B. Strategic Approach

 2. What was the solution?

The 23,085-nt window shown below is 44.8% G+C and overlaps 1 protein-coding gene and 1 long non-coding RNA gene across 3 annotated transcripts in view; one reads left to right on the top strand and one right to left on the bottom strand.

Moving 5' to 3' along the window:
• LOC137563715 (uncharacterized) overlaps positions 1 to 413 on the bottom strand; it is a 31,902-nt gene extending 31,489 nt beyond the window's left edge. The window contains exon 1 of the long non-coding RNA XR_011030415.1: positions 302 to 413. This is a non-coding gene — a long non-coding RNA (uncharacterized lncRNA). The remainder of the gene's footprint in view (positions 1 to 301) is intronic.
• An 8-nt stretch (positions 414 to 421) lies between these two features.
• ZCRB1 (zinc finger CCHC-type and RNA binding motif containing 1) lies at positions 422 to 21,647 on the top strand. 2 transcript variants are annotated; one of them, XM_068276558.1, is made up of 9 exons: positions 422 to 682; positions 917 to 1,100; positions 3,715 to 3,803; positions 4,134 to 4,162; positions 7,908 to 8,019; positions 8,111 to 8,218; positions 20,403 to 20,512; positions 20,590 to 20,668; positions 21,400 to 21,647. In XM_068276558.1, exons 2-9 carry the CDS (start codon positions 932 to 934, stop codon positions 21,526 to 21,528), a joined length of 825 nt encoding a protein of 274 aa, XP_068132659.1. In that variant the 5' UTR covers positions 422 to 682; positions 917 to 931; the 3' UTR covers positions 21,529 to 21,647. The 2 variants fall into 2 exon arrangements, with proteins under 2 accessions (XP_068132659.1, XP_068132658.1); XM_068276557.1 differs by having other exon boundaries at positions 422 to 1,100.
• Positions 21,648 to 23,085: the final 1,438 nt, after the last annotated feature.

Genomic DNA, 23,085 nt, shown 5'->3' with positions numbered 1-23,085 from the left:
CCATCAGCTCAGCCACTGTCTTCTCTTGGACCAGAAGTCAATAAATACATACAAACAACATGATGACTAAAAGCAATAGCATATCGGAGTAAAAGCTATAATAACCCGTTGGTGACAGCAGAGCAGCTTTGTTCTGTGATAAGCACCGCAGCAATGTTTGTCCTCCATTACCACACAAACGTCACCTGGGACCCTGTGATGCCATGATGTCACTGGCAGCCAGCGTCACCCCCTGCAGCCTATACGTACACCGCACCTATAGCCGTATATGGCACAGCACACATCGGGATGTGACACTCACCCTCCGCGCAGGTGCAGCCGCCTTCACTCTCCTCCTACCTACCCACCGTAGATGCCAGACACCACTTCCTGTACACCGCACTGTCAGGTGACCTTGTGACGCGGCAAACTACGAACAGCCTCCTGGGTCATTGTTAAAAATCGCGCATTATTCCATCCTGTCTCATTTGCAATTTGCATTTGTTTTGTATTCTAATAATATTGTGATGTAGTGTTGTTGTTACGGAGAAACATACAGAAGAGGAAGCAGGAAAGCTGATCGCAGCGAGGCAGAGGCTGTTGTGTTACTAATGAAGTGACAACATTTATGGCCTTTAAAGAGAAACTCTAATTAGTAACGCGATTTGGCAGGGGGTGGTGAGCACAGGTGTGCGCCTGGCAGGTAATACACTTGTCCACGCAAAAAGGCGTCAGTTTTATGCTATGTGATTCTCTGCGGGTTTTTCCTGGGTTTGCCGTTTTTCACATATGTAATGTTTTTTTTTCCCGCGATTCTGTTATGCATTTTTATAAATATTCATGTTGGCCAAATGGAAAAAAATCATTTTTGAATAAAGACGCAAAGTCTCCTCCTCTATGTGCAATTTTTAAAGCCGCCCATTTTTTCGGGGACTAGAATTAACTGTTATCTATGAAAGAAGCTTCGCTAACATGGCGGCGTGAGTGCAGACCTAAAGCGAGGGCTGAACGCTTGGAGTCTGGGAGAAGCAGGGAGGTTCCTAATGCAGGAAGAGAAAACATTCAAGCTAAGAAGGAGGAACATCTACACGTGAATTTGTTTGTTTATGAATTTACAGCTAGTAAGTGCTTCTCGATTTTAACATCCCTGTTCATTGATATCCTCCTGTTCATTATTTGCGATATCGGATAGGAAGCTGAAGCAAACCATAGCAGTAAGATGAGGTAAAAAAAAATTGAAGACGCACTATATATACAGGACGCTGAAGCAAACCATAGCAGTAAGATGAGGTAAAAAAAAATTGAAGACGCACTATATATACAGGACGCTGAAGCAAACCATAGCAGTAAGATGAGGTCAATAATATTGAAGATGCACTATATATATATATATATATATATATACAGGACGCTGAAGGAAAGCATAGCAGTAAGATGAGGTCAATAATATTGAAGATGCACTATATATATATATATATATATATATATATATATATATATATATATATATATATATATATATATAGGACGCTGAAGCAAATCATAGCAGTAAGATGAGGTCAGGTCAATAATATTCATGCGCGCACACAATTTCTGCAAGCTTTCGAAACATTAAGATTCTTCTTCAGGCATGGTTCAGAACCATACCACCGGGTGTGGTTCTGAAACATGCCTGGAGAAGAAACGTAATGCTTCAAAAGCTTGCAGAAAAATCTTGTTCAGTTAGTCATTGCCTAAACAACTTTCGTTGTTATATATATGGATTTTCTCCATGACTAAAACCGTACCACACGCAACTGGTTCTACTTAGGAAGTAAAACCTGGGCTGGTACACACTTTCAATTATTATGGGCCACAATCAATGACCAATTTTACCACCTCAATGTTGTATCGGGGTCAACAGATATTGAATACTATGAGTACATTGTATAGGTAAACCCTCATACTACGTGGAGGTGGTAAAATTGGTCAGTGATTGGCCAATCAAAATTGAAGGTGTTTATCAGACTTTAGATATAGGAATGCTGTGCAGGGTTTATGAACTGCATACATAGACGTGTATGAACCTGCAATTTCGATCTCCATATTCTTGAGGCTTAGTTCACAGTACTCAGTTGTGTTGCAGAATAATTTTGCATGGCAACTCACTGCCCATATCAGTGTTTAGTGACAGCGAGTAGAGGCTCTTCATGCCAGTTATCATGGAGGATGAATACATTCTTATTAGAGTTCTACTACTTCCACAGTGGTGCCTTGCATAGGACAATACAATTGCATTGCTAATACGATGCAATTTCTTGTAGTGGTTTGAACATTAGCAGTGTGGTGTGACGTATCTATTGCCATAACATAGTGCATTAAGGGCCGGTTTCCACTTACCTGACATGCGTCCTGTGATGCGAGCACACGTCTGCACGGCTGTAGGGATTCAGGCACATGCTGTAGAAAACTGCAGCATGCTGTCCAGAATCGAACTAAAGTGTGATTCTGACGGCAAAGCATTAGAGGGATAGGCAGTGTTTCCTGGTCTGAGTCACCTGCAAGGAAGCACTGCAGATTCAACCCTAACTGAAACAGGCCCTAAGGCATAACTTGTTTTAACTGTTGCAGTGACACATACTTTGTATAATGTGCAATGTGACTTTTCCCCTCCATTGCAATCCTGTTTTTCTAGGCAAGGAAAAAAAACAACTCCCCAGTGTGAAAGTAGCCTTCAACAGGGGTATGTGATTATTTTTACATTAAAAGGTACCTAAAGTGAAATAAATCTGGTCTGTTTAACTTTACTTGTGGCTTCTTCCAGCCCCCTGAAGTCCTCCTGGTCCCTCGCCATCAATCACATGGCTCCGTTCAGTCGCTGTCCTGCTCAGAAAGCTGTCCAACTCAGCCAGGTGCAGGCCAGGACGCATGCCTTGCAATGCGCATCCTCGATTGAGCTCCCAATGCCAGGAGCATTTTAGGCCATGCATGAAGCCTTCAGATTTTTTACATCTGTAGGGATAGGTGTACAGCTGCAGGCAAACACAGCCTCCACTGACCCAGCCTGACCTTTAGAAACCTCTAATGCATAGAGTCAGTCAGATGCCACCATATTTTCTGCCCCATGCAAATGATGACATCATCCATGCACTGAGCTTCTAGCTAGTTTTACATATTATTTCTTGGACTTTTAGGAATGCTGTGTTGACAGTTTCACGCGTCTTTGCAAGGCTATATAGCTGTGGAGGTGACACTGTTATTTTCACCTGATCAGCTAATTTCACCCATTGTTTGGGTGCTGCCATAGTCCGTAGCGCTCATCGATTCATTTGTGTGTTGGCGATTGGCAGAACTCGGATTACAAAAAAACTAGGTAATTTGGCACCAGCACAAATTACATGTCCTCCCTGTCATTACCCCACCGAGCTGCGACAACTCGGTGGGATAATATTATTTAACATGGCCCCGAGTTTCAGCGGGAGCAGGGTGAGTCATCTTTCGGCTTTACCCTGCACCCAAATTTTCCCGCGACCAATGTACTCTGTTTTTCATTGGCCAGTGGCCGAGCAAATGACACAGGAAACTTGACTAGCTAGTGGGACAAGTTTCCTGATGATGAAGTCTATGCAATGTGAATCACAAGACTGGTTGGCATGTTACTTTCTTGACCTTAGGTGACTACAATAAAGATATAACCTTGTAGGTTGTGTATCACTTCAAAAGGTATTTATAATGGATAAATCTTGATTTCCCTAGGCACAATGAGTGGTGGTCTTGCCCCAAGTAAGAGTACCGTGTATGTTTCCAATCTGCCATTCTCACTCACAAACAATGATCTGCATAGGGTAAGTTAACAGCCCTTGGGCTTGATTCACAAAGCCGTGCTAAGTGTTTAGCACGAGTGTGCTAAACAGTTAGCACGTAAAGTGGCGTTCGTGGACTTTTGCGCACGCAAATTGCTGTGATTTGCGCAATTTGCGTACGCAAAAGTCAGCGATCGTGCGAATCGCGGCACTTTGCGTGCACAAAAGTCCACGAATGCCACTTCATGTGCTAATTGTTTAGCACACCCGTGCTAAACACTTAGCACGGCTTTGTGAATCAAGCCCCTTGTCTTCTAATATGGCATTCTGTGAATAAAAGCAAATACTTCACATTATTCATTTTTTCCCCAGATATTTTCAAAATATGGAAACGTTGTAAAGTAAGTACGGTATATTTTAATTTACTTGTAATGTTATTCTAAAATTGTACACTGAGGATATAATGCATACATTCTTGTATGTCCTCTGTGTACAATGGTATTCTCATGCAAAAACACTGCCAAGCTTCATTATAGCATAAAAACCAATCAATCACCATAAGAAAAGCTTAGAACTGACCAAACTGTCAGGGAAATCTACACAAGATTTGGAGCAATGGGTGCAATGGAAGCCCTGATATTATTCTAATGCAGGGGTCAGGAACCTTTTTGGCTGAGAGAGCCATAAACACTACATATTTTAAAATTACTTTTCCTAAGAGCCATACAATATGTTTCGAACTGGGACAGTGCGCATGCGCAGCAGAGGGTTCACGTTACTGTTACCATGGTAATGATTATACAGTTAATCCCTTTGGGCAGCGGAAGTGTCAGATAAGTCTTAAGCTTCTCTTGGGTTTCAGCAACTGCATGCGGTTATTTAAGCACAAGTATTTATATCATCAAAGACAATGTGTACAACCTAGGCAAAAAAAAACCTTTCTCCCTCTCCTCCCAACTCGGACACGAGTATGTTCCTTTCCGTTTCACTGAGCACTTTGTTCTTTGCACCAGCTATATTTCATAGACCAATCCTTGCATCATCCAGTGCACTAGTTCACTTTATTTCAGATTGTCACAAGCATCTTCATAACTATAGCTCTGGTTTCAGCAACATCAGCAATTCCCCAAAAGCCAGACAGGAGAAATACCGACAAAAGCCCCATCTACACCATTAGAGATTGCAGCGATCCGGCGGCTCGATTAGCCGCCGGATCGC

DMGS is the most recent and strategic public services transformation program implemented in the Government of Dubai. Managed by Dubai’ The Model Centre (DTMC), DMGS was launched beginning of 2011 in a multi-phased approach to allow for careful implementation and adoption. DMGS consists of four main components: a- A Framework for service delivery in the public sector, which consists of a service delivery standard, a unified methodology for service improvement, a suite of toolkits that provide the know-how for holistic public service assessment from customer experience and efficiency points of views. DMGS Tools are: A Customer Experience Measurement Tool, an Efficiency Measurement Tool, and a Self-Assessment Tool. The Framework with its three tools is documented and published. b- A capability building program for public servants including service delivery leadership and front-liners. The program includes different forms such as training workshops and provision of resources through documented case studies, guidebooks, etc. c- A Customer Insights System that aiming at understanding needs and expectations of citizens of the public through an annual Customer Needs and Expectations study, a Unified Complaints System ( and Unified Suggestion System ( d- Hamdan Bin Mohammed Award for Smart Government (HBMASG) to motivate and recognize service improvement efforts. The award consists of 12 categories and focuses on people as well as initiatives. The four components work together in an integrated way to achieve the objectives of DMGS. Through DMGS, government entities enter a yearly Improvement Cycle by deciding what main services to improve (Improvement Agenda) based on DMGS criteria, which include factors related to impact of the service on the public and city competitiveness, service cost, etc. The Customer Insights System is used to inspire this process and to ensure that the agenda address wants and needs of customers. Services of the agenda are then baselined (according to the assessment toolkits provided by DMGS) and improved (using the Unified Service Improvement Methodology provided by DMGS) by implementing several creative improvement initiatives. Entities are then encouraged to apply their best initiatives for HBMASG to compete on a local level and receive the prestigious recognition of H.H the Crown Prince. Throughout this process, government employees are provided with required support through the capability building program. Who Proposed DMGS? While the DMGS was a multi-stakeholder initiative, the vision was initially conceived by His Highness Sheikh Hamdan Bin Mohammed bin Rashid Al Maktoum, Crown Prince of Dubai and Chairman of the Executive Council. His efforts support the vision of His Highness Sheikh Mohammed Bin Rashid Al Maktoum, UAE Vice President, Prime Minister and Ruler of Dubai to transform UAE Government to leading international positions. To execute this vision, a development team within TEC was appointed to design DMGS. How Did The DMGS Solve The Problem? At a macro-level, the public is the main target audience of DMGS, therefore the model had two primary objectives; becoming a more customer-centric government and therefore enhancing customer experience when dealing with the government as well as providing better value for money through driving internal efficiency improvements when designing, developing and delivering a service. Overall, the design of DMGS and its components tackled gaps reported in the previously mentioned studies. Results of the implementation of DMGS (as will be explained in Question 10) provides clear evidence on its success to address these gaps. The model provided also a mean for public servants to study service performance for better decision making, to become more insightful about customer needs, to benefit from the capability building program and to have a better chance to celebrate and showcase their successes through the HBMASG.